Soil and groundwater can become contaminated from natural sources or numerous types of human activities. Residential, municipal, commercial, industrial, and agricultural activities can all affect the environment. Contaminants may reach soil and groundwater from activities such as:
- Sources on the land surface, such as releases or spills from stored industrial wastes
- Sources below the land surface but above the water table, such as septic systems or leaking underground petroleum storage systems
- Sources beneath the water table, such as injection wells.
Some substances found naturally in rocks or soils, such as iron, manganese, arsenic, chlorides, fluorides, sulfates, or radionuclides, can become dissolved in groundwater. Some substances may pose a health threat if consumed in excessive quantities; others may produce an undesirable odor, taste, or color.
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- Airport / Port
- Auto Repair
- Dry Cleaner
- Industrial Facility
- Oil Field
- Service Station
- Tank Farm
Featured Project > Agriculture
Napa and Sonoma Valleys and Central Coast, California
Many types of activities occur on agricultural properties. The most obvious chemicals of concern from agricultural land use are pesticides, which include insecticides, herbicides, fungicides, rodent poisons and some other kinds of poisons.
Because there are thousands of potential pesticides, there is no single test for pesticides in soil or groundwater. The site history must be investigated to find out what types of pesticides may have been used. Pesticides can enter the environment in multiple ways such as:
- Pesticides applied to plants can seep into soil during rainfall and migrate into an underlying aquifer
- Runoff from rain falling on an area treated by pesticides can carry the pesticide so surface water sources (ditches, creeks, ponds, etc.)
- Pesticides may have been applied directly to lakes or wetlands for control of aquatic weeks, insects, or fish.
- Pesticides can move into air (either by volatilizing or with wind-blown dust) and migrate to surface waters
- Unused pesticides can be illegally dumped down a drain.
Pesticide mixing areas are often “hot spots” of contamination. Fact sheets providing more information about specific pesticide chemicals and their uses are available from the National Pesticide Information Center at: http://npic.orst.edu/npicfact.htm
Featured Project > Airport / PortSee all Projects
Airport / Port
Airports and sea ports typically occupy very large parcels of land and provide facilities for the transfer of cargo and people. These facilities include many types of operations that could impact soil and groundwater. Some common operations around ports include:
- Fuel storage (undergound and above ground)
- Chemical storage
- Rail yards
- Bus facilities
- Machine shops
- Maintenance yards
- Auto rental companies
- Automotive repair facilities
- Electrical generating stations
Typical contaminants present at ports and airports include petroleum hydrocarbons, chlorinated solvents, polycyclic aromatic hydrocarbons, perfluorochemicals (used in fire-fighting foams), metals, and pesticides.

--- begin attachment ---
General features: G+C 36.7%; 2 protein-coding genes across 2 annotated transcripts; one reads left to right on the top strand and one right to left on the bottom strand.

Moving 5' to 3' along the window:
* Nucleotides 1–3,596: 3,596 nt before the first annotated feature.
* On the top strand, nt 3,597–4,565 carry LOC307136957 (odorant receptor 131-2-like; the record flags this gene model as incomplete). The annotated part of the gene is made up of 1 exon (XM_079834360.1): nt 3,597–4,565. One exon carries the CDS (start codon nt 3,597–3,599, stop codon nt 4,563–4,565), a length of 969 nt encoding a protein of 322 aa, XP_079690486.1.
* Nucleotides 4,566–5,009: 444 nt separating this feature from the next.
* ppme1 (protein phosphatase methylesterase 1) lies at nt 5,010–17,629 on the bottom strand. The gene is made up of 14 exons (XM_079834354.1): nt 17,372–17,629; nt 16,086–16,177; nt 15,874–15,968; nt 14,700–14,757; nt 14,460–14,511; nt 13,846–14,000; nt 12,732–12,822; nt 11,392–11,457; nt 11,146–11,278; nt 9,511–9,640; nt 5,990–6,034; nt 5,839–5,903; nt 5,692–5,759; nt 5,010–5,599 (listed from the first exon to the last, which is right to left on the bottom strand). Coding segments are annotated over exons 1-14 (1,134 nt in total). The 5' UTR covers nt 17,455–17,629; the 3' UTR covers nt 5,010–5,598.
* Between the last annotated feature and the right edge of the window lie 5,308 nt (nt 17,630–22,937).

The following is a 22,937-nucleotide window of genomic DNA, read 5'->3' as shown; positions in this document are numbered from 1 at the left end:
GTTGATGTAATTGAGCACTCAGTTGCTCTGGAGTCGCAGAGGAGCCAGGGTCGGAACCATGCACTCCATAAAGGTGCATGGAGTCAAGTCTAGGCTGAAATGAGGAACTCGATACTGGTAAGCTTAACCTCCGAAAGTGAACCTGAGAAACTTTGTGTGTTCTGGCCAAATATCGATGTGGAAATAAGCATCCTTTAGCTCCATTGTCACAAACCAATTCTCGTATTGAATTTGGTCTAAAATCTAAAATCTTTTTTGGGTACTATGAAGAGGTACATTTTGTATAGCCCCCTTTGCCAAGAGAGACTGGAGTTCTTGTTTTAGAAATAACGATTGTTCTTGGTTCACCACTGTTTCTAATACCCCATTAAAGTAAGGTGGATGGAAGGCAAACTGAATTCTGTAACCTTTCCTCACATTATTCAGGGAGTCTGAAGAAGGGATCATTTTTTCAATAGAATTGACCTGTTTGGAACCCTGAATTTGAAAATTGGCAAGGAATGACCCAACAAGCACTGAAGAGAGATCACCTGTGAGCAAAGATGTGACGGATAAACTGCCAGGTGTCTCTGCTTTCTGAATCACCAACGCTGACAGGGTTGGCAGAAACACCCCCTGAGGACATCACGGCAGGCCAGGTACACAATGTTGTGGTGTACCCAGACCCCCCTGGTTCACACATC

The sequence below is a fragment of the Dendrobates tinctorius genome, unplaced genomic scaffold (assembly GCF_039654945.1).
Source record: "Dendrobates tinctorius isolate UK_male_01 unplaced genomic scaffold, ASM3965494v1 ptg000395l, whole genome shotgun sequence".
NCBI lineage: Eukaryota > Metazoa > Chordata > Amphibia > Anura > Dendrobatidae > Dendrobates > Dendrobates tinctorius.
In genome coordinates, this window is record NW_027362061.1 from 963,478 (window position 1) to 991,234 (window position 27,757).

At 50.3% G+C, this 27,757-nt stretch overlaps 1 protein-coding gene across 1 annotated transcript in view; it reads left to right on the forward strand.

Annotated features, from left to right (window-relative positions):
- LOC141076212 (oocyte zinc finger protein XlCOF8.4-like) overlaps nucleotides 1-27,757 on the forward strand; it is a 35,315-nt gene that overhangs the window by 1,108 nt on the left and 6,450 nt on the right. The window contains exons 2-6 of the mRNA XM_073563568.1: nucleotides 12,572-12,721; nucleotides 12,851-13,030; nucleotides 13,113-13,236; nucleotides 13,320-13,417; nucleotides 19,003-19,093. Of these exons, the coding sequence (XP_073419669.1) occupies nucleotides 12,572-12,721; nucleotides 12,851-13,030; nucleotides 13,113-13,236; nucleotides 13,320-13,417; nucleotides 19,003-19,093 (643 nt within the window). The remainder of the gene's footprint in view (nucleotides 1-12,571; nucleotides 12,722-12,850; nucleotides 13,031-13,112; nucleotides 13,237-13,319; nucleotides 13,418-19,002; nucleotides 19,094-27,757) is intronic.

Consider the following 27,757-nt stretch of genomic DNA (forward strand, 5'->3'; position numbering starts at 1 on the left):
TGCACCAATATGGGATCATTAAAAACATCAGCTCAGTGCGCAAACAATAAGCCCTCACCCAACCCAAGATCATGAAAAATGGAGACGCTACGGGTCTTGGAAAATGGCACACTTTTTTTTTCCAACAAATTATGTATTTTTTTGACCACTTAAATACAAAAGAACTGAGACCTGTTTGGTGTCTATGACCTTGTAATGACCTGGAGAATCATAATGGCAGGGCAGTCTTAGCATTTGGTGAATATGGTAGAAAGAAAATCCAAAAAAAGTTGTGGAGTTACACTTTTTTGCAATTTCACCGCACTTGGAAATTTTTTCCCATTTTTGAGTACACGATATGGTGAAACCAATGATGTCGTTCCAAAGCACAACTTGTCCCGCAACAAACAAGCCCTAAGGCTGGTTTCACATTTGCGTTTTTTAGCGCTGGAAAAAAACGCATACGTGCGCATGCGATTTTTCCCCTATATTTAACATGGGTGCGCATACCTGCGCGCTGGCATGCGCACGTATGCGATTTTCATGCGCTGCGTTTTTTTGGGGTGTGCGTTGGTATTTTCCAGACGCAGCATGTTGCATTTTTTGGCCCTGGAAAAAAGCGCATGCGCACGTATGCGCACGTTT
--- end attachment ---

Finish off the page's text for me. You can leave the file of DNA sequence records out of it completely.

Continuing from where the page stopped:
Featured Project > Auto RepairSee all Projects
Automobile repair activities may result in accidental spills or intentional dumping of chemicals into soils. Junk vehicles may also be a source of these chemicals or other contaminants, depending on their condition and how and where they are stored. Many contaminants could be associated with these activities such as:
- Petroleum products such as gasoline and diesel fuel
- Polynuclear aromatic hydrocarbons (PAHs) particularly from motor oil
- Solvents like trichloroethylene (TCE)
- Used tires and rubber products
- Metals from used engine oil, which may contain chromium, lead, molybdenum, or nickel from engine wear
- Used batteries, which may release lead or mercury.
Featured Project > ClarifierSee all Projects
Industrial waste clarifiers are used by manufacturers to prevent solids and oils from entering the municipal sewer system. They are typically multi-chamber concrete structures that are installed below grade. Clarifiers will intercept an industrial waste stream before connection to a sanitary sewer line. As wastewater passes through the clarifier, solids will settle to the bottom and oil will float. A service company will periodically remove the oil and solids for disposal or treatment at an offsite facility.
Clarifiers can be sources of contamination when other substances, such as chlorinated solvents or metals, are present in the waste stream. Solvents will migrate through concrete or rubber seals and impact subsurface soil and groundwater.
Dry cleaning is a clothes cleaning process that uses a chemical solvent instead of water. From the late 1800's to the early 1900's, dry cleaning was performed using petroleum-based solvents such as turpentine, kerosene, benzene, gasoline, Stoddard solvent, and mineral spirits. After the turn of the century, chlorinated hydrocarbons became preferred because of low flammability. Typical chlorinated hydrocarbons used for dry cleaning have included carbon tetrachloride, trichloroethene, Freon 113 and tetrachloroethene (also known as perchloroethene, PCE, or perc). By the 1950s, PCE became the primary solvent used for dry cleaning.